The City of San Mateo Wastewater Treatment Plant (WWTP) operated in northern California handles a capacity of up to 15.7 million gal per day. The original plant was constructed to serve the surrounding community in 1930. It has gone through several upgrades over the years, with the latest expansion completed in 2009.
Part of the recent expansion included two new centrifuges to assist in dewatering the treated cake produced by the plant on a daily basis along with shafted screw conveyors for transporting the cake from the centrifuges to the storage hopper, where it is then trucked off site for land application. The conveyor system spanned some 60 ft at a 30-degree incline and proved to be troublesome from day one. Main issues involved hanger bearings and premature failure of the conveyor shafts. Several equipment repairs were made to no avail.
In March 2009, City of San Mateo WWTP maintenance staff was dealing with the major material handling issue and sought a long-term solution to this cake transfer problem. Preliminary evaluation of cake transport options revealed that a piston pump used for concrete pumping might be a suitable technology. This system included a dual piston pump powered by a high-pressure hydraulic pump and associated mechanical, hydraulic and electronic controls.
The WWTP decided to fully evaluate this technology by renting a system for a period of eight months before procuring permanent setup. The pump proved to be fully capable of transporting the cake, although 300- to 500-psi discharge pressure was needed to achieve the required pumping rate of 5 tons per hour due to the pulsating nature of this pump design. Upon review, the combination of annual preventative maintenance costs, overall power consumption and operational noise generated by this style of system was deemed to be an unfavorable solution to this application.
Staff concluded that the concrete pump was not a viable long-term solution and engaged the services of Flo-Line Technology Inc. to further evaluate the application and recommend pumping alternatives. The company has experience in slurry and filter/centrifuge cake transport applications from years of dealing with global mining operations using a variety of transport technologies.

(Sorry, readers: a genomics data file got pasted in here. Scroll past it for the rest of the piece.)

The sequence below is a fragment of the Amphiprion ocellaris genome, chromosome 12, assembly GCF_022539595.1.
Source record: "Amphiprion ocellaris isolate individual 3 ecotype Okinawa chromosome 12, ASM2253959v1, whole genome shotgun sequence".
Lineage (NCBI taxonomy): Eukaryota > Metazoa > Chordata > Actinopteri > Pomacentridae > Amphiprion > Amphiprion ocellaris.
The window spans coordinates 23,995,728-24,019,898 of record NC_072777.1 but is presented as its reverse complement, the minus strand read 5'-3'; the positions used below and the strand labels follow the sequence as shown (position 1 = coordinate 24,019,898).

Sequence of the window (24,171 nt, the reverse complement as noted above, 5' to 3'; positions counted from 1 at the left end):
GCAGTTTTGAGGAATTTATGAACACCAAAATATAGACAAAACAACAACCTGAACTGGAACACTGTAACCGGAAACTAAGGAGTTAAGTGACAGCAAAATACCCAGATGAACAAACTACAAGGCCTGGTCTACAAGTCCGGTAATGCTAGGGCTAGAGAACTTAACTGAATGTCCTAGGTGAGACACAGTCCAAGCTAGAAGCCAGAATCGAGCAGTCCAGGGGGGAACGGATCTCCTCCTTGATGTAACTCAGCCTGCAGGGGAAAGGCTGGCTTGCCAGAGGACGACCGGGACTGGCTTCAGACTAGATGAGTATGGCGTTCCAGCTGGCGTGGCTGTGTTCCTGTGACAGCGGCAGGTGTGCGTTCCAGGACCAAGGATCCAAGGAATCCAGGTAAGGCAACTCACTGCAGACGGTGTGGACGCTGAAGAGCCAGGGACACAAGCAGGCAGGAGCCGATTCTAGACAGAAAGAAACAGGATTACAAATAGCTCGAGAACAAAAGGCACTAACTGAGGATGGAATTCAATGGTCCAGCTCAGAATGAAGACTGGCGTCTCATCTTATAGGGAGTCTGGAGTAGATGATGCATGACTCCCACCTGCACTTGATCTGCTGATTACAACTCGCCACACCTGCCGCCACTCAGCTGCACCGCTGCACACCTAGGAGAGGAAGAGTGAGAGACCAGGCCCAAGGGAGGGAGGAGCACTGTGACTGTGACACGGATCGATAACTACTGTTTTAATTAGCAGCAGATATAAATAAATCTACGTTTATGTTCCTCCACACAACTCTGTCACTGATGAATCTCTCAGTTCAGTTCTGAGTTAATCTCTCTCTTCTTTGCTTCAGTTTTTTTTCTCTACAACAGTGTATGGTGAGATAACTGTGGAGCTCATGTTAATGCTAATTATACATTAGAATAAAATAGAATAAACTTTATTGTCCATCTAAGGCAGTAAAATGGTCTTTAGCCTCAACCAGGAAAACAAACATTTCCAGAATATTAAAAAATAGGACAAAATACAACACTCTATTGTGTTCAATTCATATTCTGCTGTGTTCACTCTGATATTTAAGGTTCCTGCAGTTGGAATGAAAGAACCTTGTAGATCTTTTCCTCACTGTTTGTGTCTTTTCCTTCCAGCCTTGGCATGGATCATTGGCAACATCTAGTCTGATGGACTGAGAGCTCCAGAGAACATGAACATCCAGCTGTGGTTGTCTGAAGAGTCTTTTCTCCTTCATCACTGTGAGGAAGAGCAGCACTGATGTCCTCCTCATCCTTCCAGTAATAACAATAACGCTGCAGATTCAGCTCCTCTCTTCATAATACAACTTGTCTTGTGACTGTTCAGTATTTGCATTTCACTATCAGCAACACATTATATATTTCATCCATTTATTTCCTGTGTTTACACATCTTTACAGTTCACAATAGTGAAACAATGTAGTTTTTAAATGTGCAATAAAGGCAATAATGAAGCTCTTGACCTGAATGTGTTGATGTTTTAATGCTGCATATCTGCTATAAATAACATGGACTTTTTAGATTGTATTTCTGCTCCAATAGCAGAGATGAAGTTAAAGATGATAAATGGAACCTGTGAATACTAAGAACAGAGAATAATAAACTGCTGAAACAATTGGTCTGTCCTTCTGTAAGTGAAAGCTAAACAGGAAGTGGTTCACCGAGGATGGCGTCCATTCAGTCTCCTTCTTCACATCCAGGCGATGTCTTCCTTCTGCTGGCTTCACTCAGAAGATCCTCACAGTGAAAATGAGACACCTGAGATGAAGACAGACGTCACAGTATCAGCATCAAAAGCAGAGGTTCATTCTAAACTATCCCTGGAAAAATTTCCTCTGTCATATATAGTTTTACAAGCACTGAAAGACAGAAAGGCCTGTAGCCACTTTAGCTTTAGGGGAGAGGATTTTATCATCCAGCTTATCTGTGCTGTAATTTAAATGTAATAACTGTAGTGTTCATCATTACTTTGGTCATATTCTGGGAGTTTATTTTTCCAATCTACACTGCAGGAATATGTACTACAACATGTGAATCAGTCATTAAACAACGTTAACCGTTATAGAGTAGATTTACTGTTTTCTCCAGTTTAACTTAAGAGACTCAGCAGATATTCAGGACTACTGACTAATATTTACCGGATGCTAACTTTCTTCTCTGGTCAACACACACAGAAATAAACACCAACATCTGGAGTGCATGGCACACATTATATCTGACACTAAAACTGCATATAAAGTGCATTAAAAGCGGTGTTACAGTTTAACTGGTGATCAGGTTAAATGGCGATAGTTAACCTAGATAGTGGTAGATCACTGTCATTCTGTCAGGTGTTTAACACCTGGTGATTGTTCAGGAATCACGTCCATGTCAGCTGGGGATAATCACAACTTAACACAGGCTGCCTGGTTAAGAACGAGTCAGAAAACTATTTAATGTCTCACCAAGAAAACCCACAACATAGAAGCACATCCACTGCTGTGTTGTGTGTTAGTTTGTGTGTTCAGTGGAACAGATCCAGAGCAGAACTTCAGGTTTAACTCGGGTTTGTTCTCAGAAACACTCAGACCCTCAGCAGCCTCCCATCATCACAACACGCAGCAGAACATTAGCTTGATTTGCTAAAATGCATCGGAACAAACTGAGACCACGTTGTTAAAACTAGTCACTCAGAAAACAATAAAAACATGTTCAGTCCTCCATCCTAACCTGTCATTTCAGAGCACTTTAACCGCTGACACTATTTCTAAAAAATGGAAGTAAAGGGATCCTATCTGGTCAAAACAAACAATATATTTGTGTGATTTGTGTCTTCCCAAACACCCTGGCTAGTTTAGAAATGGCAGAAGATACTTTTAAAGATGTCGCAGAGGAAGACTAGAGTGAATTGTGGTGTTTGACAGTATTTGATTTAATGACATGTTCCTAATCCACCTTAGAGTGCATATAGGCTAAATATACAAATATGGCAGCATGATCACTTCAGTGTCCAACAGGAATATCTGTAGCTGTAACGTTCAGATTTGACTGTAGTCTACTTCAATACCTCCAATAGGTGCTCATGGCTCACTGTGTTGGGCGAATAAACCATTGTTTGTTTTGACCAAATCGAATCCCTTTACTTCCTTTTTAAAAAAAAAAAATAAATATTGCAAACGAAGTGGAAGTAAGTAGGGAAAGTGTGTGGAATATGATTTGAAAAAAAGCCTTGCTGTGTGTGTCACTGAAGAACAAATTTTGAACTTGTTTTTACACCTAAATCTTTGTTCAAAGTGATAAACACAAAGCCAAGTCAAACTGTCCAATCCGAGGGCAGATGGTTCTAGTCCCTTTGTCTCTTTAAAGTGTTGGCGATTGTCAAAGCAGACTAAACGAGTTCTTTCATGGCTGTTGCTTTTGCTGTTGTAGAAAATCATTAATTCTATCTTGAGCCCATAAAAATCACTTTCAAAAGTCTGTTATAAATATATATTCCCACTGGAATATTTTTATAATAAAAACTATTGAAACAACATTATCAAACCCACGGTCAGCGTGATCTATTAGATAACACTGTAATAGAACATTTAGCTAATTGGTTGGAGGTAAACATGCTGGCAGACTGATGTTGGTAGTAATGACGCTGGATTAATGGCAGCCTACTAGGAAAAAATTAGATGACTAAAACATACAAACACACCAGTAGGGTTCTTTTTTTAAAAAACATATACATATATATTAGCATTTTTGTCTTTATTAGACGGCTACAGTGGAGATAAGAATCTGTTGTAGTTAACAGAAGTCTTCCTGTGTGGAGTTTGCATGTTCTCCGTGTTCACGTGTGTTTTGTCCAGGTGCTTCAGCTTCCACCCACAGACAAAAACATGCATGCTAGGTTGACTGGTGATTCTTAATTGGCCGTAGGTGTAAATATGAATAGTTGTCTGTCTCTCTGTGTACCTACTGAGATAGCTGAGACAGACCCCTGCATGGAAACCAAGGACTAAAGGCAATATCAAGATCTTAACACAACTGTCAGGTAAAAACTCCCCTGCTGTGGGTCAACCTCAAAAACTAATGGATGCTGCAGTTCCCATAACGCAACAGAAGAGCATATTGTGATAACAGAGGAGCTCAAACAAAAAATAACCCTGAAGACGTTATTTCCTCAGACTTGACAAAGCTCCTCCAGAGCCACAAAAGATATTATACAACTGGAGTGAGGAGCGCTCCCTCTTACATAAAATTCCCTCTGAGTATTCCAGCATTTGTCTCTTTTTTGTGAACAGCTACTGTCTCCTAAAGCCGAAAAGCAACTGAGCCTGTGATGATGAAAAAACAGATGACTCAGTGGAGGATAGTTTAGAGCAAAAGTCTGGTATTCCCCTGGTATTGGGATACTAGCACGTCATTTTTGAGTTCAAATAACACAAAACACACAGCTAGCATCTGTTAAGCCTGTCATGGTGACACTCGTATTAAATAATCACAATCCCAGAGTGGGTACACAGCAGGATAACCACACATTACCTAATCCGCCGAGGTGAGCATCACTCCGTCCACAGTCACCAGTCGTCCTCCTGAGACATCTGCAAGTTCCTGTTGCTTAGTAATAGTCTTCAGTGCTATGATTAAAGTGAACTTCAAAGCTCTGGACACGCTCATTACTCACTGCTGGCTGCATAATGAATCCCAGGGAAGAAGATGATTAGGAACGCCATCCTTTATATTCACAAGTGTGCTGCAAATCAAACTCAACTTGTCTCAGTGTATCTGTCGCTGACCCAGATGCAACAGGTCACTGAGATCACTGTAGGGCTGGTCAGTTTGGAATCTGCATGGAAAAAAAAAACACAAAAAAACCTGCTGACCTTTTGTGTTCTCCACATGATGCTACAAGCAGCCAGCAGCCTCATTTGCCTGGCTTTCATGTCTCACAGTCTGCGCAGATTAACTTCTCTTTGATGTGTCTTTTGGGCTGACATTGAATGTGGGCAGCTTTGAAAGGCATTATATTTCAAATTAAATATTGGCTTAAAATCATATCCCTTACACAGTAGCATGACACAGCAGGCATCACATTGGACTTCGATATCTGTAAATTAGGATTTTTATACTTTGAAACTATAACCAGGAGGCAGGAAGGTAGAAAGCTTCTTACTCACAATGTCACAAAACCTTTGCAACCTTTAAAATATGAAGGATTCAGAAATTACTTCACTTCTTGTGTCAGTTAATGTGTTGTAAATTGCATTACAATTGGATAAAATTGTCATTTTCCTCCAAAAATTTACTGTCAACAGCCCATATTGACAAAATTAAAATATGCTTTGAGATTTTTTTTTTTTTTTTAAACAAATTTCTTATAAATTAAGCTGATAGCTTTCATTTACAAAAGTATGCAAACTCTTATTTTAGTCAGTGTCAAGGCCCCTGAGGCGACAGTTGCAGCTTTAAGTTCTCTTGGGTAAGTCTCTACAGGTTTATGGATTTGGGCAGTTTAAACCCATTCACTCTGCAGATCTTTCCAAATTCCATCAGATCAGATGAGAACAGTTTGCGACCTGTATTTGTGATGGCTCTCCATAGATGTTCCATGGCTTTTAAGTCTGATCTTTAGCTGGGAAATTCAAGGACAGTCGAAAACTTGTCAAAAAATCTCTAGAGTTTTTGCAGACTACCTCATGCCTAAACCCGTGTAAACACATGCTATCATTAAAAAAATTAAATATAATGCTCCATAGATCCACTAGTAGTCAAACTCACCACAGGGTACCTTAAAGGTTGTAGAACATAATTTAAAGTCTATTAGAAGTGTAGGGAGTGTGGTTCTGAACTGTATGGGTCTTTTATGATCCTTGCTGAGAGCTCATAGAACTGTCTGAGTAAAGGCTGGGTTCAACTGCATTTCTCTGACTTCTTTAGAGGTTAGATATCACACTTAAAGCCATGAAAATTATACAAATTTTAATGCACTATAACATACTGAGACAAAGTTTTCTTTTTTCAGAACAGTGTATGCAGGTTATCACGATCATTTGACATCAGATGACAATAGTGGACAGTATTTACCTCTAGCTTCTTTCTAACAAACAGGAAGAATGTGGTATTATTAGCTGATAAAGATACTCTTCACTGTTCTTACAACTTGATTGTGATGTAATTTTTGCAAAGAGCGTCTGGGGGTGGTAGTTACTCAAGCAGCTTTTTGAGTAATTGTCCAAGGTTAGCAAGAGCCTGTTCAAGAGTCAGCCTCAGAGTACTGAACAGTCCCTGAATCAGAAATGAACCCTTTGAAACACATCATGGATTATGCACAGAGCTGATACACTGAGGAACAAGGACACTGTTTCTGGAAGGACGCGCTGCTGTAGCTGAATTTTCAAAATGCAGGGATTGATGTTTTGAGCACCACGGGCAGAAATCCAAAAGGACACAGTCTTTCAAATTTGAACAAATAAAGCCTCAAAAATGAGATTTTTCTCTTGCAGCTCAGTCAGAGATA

Flo-Line Technology reviewed application specifics and consulted with progressive cavity (PC) pump manufacturer Netzsch Pumps North America LLC to see if it had used its pumps effectively on the dewatered filter cake applications. Netzsch Pumps President Thomas Streubel cited several cases in which the company’s PC pump technology was used effectively to transfer filter cake (with up to 40% solids content) in pump systems around the world.
Upon review of the application, the cake was determined to have a solids content ranging from 18% to 25% by weight. The city makes great efforts to produce cake with the least possible amount of water, as the added weight results in higher transport costs. Conversely, the drier the cake, the more difficult it becomes for rotating equipment to handle it. Application specifics such as system layout, typical flow rate requirements, friction analysis and piping detail were analyzed. Extensive research among existing filter cake systems was reviewed, and a formal proposal was created to review with the city staff.
The filter cake pump system is designed to transfer the cake by rotation of a metal rotor within a compressible stator. The interference fit between the two components form a series of cavities that continuously trap and move media in a smooth linear fashion based on rotation speed. This positive-displacement style pump commonly is known as a PC pump based on its internal design of progressing cavities. Due to the viscous nature of the filter cake media, an additional patented auger screw was supplied within the pump inlet hopper to ensure positive feeding of the rotor/stator components.
Part of the system supplied was the Netzsch Friction Loss Reduction (FLR) unit. The friction loss between dewatered sludge cake and the inner surface of a pipeline can be reduced by adding lubricants (e.g., water or polymer solutions). As a result, the operating pressure of the system can be reduced significantly with minimal addition of lubrication media. Reduction in pressure means reduced drive power requirements and lower schedule piping, which add up to cost savings.